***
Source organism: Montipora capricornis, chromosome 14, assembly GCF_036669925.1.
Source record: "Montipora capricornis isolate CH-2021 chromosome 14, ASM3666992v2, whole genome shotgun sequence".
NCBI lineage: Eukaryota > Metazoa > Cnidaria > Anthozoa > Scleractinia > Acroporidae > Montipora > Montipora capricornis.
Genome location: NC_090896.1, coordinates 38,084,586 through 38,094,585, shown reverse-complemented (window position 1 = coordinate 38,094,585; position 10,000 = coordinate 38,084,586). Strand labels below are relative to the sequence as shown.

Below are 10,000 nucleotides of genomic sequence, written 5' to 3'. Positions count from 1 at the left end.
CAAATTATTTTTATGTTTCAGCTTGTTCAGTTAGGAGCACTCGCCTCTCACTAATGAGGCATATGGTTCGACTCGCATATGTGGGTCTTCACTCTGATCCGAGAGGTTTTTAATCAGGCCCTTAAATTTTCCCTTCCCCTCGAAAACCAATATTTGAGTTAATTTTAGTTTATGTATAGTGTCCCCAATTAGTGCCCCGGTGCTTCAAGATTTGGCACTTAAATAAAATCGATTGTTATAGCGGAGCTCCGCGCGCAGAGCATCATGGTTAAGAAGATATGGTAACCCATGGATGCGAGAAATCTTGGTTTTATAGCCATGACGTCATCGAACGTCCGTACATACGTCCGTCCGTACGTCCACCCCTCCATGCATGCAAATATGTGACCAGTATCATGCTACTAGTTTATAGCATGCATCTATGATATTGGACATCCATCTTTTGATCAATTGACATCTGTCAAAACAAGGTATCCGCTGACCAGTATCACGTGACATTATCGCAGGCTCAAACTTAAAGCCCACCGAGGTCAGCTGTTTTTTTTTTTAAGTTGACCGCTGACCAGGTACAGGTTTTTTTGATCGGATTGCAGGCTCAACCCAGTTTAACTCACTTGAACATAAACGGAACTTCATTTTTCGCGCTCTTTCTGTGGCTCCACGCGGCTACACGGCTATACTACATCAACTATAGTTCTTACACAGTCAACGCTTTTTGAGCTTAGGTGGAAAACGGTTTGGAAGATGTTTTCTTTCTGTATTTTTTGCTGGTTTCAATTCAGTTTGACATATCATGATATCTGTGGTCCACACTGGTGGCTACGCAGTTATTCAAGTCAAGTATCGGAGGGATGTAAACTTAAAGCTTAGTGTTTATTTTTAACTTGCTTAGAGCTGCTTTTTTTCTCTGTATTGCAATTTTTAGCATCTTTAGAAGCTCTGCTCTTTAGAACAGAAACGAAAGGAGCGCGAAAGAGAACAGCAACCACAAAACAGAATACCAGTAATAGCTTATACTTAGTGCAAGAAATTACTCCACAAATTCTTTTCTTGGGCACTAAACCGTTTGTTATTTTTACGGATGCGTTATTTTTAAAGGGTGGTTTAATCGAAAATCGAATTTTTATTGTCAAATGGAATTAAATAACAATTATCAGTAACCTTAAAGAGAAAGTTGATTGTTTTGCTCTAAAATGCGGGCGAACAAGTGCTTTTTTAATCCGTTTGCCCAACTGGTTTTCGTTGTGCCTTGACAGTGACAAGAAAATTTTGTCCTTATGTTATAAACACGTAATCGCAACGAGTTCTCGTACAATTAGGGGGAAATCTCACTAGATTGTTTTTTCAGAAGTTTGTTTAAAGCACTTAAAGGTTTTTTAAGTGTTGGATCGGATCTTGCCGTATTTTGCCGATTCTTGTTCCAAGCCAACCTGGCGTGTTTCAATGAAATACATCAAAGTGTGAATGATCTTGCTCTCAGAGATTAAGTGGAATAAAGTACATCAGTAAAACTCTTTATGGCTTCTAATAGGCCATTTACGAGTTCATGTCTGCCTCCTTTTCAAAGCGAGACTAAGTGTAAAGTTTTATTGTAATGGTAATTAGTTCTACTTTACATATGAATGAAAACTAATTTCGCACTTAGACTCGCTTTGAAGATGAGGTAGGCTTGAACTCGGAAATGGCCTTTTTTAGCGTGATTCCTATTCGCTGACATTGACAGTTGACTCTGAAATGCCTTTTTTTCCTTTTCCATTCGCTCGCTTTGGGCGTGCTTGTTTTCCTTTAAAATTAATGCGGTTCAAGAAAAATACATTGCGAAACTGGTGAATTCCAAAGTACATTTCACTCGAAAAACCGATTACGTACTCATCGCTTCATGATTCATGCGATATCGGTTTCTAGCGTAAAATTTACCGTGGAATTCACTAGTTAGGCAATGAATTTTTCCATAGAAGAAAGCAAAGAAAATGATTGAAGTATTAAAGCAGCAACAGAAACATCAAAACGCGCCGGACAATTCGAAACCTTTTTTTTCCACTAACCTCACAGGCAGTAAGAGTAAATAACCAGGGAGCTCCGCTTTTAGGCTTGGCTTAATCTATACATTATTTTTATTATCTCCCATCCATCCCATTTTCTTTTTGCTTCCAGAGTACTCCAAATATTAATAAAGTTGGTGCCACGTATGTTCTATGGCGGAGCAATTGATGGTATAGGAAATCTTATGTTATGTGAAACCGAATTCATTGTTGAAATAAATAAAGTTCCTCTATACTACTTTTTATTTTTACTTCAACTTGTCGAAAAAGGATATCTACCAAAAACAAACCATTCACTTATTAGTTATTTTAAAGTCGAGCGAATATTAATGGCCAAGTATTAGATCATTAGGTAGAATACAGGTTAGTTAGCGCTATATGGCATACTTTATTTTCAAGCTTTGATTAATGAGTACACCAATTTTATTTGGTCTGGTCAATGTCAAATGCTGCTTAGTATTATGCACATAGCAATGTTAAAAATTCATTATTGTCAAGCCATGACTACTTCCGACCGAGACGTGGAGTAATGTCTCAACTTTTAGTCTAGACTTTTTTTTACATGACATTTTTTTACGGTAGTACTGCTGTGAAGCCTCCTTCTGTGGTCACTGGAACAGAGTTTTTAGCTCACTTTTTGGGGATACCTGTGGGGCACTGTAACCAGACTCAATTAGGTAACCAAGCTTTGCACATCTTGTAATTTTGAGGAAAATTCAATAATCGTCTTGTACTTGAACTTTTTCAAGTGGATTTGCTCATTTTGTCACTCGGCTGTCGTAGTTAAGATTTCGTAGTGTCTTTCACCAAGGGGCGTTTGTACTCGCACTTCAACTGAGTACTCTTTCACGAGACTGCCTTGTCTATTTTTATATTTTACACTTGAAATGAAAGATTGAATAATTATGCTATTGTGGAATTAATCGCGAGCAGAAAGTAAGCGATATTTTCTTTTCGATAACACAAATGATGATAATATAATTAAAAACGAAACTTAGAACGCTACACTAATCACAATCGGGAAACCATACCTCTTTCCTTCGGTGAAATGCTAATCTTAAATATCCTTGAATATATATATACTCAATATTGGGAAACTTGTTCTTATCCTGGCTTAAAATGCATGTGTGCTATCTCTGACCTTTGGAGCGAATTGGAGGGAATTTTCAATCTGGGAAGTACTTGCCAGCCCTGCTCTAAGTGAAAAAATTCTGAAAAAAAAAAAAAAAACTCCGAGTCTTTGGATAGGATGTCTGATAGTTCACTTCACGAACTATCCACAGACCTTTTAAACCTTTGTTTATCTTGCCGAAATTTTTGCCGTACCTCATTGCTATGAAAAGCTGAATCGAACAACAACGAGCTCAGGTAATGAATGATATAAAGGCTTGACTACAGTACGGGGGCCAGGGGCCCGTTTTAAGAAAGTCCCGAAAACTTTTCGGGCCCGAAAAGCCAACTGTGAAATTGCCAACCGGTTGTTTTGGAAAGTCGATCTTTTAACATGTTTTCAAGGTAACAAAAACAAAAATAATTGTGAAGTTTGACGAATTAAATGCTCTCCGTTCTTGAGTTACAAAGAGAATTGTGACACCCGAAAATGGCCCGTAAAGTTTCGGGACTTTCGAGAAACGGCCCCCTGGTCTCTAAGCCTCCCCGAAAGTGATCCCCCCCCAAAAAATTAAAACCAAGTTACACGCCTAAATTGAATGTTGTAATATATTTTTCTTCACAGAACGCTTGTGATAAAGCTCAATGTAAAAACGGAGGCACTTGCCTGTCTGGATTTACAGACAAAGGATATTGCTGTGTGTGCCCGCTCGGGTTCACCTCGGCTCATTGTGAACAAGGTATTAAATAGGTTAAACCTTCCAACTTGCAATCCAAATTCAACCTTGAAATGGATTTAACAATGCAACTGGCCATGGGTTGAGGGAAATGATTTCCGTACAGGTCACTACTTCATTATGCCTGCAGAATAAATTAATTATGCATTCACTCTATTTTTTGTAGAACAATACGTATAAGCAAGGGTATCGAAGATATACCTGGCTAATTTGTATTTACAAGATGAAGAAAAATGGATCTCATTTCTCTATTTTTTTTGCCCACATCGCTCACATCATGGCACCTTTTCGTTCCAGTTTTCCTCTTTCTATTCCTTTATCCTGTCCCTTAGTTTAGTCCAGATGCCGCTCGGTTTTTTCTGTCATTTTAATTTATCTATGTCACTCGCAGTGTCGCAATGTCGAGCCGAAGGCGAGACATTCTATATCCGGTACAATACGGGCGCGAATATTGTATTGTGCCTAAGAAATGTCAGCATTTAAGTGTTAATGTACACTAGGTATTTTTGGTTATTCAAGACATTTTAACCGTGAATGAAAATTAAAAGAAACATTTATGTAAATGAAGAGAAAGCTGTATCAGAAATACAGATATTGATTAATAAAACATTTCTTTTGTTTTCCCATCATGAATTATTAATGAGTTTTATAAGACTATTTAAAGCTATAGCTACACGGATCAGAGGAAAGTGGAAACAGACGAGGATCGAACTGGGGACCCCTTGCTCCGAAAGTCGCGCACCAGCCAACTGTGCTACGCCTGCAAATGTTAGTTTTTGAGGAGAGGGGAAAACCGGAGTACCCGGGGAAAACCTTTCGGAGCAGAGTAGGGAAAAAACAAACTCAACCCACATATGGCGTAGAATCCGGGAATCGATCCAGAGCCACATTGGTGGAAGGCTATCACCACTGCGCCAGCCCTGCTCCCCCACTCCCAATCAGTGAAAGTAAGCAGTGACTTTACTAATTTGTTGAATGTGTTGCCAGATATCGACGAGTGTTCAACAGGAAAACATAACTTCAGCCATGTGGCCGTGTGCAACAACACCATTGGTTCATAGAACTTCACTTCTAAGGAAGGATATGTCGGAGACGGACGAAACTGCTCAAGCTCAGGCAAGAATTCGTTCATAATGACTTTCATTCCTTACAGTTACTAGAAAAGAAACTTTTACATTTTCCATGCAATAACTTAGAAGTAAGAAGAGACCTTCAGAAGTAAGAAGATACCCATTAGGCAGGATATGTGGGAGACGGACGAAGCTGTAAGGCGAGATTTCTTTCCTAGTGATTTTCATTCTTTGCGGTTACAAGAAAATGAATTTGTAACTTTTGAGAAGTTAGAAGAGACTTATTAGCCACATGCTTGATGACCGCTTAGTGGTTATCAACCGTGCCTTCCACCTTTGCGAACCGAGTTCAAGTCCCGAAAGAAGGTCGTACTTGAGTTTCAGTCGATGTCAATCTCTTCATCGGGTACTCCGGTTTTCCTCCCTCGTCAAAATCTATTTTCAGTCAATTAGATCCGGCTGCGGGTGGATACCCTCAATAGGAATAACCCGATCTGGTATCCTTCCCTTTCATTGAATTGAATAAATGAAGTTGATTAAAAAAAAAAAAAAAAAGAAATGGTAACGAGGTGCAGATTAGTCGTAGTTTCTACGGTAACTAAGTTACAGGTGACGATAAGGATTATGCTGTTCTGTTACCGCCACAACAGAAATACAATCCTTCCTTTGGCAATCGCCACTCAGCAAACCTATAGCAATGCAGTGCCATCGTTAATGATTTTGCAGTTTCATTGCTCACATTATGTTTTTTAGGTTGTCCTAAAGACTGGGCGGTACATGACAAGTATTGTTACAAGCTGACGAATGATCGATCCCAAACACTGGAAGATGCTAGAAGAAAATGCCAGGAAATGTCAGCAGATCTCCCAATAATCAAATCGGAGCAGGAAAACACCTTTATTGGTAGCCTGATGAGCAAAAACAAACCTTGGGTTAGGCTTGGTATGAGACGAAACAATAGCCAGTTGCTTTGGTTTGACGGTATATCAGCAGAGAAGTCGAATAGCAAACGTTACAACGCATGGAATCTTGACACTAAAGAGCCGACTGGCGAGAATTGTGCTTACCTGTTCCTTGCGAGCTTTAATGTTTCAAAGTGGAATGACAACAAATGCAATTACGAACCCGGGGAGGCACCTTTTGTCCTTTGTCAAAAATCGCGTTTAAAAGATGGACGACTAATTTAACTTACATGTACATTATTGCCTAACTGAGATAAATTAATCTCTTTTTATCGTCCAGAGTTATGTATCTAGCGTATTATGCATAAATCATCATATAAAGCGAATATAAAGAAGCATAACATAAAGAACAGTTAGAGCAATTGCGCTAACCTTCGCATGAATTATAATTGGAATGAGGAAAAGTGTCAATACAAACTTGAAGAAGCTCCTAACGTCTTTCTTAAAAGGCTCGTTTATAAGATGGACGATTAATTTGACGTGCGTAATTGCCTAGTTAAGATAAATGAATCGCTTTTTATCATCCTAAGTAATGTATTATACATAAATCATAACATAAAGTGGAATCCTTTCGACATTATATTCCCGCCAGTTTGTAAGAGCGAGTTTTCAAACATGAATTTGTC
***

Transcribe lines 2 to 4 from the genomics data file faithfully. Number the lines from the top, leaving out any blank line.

Source record: "Montipora capricornis isolate CH-2021 chromosome 14, ASM3666992v2, whole genome shotgun sequence".
NCBI lineage: Eukaryota > Metazoa > Cnidaria > Anthozoa > Scleractinia > Acroporidae > Montipora > Montipora capricornis.
Genome location: NC_090896.1, coordinates 38,084,586 through 38,094,585, shown reverse-complemented (window position 1 = coordinate 38,094,585; position 10,000 = coordinate 38,084,586). Strand labels below are relative to the sequence as shown.